Jesse Winchester

Seems Like Only Yesterday: Live in Montreal 1976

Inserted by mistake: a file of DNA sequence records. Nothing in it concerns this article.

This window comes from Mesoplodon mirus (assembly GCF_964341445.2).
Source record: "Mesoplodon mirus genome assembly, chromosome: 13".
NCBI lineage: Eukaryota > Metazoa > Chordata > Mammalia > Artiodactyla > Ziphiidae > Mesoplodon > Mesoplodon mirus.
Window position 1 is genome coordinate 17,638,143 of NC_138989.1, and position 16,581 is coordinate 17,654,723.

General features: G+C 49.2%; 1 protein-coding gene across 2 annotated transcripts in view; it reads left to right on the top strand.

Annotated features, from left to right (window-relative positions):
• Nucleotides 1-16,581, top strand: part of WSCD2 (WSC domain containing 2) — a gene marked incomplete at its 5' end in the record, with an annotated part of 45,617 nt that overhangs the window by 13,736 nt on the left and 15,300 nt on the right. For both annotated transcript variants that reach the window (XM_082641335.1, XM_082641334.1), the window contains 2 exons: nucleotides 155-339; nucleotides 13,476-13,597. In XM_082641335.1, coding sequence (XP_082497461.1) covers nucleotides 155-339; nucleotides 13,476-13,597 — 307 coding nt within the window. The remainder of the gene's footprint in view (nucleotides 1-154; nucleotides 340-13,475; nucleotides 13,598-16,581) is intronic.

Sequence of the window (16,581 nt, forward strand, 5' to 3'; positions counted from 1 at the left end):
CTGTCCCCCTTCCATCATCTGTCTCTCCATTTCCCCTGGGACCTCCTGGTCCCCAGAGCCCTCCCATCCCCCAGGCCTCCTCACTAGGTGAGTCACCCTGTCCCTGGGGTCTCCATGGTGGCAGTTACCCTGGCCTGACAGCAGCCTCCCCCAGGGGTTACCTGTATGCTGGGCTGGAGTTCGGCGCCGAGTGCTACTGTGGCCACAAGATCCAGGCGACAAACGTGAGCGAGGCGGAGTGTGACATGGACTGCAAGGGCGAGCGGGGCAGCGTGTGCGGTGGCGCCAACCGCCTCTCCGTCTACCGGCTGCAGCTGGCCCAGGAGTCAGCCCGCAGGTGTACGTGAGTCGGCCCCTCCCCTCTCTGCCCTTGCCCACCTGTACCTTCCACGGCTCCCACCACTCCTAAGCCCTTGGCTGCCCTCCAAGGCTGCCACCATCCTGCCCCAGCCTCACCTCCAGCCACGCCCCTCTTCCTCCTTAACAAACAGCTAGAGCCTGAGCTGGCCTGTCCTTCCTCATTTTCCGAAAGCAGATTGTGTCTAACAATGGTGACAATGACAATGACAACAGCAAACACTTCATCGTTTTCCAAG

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So how do you promote an artist who can't tour the United States? Jesse Winchester made a major splash in the press with his self-titled debut album in 1970, but the record was cut in Canada for a reason -- Winchester, born in Louisiana, exiled himself to the Great White North in 1967 when he refused to be drafted into the military and serve in Vietnam. By the time he'd released his fourth LP, Let the Rough Side Drag, Winchester had a growing following in the United States, but he couldn't perform there. Thankfully, someone at his record company got the idea of having Winchester do a concert that would be beamed to radio stations in the United States as well as Canada. Seems Like Only Yesterday: Live in Montreal 1976 documents Winchester's performance in what was the first international live FM radio concert, and it's a superb testament to Winchester's gifts as a songwriter and a vocalist. The set list offers a sampling from Winchester's first four albums, as well as a few well-chosen covers (Jesse delivers a jaunty version of "Tell Me Why You Like Roosevelt," and his take on the Everly Brothers' "Bowling Green" sounds like it was written with him in mind), and Winchester's vocals are a master class in understatement, gracefully allowing small gestures to color his stories as his soft Southern drawl brings these tales to life. Winchester's songs here are typically excellent, from the rueful romance of "Brand New Tennessee Waltz" and "Yankee Lady" to the playful "Midnight Bus" and "Let the Rough Side Drag" (even the dated dope drought lament "Twigs and Seeds" has charm going for it), and his band is excellent as well, especially Ron Dann on pedal steel and Bobby Cohen on guitar. Very few performers are able to sound as compelling and charismatic with so little grandstanding as Jesse Winchester displayed on-stage, and Seems Like Only Yesterday captured him on a magical evening; it's a shame that someone couldn't have shown the guy in the audience with the kazoo the door, because it's one of the very few flaws on this splendid archival release. In 1977, President Jimmy Carter declared an amnesty for draft exiles, and Winchester was able to return to the United States, but without his sojourn in Canada, we might not have these albums, suggesting once again that sometimes these sorts of things happen for a reason.

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